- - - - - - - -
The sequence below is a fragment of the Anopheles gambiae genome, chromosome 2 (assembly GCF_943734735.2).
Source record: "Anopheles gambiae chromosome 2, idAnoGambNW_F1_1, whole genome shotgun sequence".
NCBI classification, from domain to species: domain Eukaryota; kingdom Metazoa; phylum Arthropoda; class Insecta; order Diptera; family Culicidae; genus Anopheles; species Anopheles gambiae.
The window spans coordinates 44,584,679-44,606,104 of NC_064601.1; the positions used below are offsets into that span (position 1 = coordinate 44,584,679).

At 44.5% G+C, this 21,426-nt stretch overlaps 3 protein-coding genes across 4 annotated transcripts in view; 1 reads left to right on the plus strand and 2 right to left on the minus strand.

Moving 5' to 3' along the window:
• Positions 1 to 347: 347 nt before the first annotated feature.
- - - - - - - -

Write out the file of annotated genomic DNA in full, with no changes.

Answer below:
The sequence below is a fragment of the Anopheles gambiae genome, chromosome 2 (assembly GCF_943734735.2).
Source record: "Anopheles gambiae chromosome 2, idAnoGambNW_F1_1, whole genome shotgun sequence".
NCBI classification, from domain to species: domain Eukaryota; kingdom Metazoa; phylum Arthropoda; class Insecta; order Diptera; family Culicidae; genus Anopheles; species Anopheles gambiae.
The window spans coordinates 44,584,679-44,606,104 of NC_064601.1; the positions used below are offsets into that span (position 1 = coordinate 44,584,679).

At 44.5% G+C, this 21,426-nt stretch overlaps 3 protein-coding genes across 4 annotated transcripts in view; 1 reads left to right on the plus strand and 2 right to left on the minus strand.

Moving 5' to 3' along the window:
• Positions 1 to 347: 347 nt before the first annotated feature.